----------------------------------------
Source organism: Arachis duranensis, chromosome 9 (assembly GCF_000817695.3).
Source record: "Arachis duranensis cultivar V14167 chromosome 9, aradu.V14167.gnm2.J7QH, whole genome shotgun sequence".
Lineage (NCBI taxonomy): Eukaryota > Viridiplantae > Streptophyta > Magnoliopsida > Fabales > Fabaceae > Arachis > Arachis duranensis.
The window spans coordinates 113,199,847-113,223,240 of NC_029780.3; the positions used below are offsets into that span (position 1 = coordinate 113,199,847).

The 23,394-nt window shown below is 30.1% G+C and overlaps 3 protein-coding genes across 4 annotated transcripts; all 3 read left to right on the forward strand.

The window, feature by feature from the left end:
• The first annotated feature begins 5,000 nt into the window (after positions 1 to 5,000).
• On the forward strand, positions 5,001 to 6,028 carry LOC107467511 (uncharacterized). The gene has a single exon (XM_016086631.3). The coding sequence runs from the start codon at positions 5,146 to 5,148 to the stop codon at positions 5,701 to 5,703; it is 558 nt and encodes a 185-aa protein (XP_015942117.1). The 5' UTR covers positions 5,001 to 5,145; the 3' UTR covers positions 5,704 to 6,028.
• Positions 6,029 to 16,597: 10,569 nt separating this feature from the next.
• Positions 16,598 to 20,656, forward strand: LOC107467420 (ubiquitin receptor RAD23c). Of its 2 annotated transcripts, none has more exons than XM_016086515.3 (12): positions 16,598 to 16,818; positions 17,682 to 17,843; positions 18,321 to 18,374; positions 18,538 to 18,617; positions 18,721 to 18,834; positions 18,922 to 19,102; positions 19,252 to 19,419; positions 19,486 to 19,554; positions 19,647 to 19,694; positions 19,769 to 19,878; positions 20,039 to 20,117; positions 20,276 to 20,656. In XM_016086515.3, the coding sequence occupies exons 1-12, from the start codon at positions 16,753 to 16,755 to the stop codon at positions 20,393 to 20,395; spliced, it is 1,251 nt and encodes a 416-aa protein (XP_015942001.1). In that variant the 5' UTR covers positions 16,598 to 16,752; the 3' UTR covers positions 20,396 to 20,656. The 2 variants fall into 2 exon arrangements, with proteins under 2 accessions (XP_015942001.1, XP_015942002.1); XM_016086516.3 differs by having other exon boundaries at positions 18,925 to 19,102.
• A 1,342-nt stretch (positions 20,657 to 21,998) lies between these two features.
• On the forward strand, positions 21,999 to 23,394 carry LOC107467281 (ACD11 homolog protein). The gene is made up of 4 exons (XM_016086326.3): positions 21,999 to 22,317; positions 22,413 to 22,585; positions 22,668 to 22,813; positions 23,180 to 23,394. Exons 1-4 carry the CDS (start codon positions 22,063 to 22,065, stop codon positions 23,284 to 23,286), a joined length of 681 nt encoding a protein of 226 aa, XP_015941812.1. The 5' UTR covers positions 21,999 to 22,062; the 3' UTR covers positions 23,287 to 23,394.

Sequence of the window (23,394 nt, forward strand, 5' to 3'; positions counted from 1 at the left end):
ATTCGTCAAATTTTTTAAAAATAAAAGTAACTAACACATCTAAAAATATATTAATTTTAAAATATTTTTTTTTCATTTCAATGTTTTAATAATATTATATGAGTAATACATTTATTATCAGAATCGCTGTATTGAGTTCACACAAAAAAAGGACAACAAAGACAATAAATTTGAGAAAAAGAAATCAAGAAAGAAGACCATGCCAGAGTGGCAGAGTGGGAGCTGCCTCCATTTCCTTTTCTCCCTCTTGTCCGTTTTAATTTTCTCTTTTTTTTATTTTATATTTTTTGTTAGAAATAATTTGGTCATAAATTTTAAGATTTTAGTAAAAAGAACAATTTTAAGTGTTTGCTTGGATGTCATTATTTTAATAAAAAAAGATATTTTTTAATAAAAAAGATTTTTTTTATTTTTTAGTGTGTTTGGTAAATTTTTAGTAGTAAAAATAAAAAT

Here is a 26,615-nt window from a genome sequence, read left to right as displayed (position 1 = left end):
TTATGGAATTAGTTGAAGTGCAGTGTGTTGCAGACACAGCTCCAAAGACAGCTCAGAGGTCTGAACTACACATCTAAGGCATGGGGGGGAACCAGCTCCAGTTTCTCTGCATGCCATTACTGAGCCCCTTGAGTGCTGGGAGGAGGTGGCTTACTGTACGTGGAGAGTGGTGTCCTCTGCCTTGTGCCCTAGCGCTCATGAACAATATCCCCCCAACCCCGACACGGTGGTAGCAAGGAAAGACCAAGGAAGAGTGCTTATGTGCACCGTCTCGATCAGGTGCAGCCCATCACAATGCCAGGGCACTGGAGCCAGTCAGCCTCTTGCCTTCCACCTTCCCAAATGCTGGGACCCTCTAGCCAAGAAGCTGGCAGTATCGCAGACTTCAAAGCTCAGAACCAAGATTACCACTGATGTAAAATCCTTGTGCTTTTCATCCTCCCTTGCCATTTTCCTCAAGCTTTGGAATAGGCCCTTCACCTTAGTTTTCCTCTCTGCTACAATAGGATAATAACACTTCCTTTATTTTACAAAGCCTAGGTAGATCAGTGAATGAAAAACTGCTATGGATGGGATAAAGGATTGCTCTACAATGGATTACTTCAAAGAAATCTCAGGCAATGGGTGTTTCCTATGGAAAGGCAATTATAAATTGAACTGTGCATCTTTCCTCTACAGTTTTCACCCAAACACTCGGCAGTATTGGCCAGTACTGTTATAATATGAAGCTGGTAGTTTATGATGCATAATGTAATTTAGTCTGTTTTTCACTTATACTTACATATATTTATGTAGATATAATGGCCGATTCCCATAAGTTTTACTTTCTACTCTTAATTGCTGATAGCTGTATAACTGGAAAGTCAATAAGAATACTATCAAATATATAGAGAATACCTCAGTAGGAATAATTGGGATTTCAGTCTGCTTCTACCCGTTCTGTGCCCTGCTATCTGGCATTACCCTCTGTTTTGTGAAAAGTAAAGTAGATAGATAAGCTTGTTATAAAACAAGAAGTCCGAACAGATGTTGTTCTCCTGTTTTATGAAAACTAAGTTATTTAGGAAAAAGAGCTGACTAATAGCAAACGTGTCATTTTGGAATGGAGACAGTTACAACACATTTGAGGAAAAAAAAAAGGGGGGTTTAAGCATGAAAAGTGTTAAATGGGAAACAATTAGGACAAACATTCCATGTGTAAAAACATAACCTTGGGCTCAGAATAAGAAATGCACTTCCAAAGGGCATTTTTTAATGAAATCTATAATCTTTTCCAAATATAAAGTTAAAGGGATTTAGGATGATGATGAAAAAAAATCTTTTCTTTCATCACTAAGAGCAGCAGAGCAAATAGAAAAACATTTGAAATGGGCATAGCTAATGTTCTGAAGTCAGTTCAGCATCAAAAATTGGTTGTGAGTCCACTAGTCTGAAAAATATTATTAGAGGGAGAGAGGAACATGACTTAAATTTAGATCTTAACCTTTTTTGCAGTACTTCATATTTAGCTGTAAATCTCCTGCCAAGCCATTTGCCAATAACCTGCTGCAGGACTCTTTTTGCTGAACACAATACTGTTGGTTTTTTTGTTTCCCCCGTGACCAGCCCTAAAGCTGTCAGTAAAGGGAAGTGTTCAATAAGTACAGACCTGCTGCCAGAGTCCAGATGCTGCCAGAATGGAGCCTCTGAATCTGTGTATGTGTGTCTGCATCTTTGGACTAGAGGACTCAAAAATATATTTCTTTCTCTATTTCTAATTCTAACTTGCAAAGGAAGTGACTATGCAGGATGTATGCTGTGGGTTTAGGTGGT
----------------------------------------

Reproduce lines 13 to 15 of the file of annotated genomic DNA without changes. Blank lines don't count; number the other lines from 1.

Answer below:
Sequence of the window (23,394 nt, forward strand, 5' to 3'; positions counted from 1 at the left end):
ATTCGTCAAATTTTTTAAAAATAAAAGTAACTAACACATCTAAAAATATATTAATTTTAAAATATTTTTTTTTCATTTCAATGTTTTAATAATATTATATGAGTAATACATTTATTATCAGAATCGCTGTATTGAGTTCACACAAAAAAAGGACAACAAAGACAATAAATTTGAGAAAAAGAAATCAAGAAAGAAGACCATGCCAGAGTGGCAGAGTGGGAGCTGCCTCCATTTCCTTTTCTCCCTCTTGTCCGTTTTAATTTTCTCTTTTTTTTATTTTATATTTTTTGTTAGAAATAATTTGGTCATAAATTTTAAGATTTTAGTAAAAAGAACAATTTTAAGTGTTTGCTTGGATGTCATTATTTTAATAAAAAAAGATATTTTTTAATAAAAAAGATTTTTTTTATTTTTTAGTGTGTTTGGTAAATTTTTAGTAGTAAAAATAAAAAT

Here is a 26,615-nt window from a genome sequence, read left to right as displayed (position 1 = left end):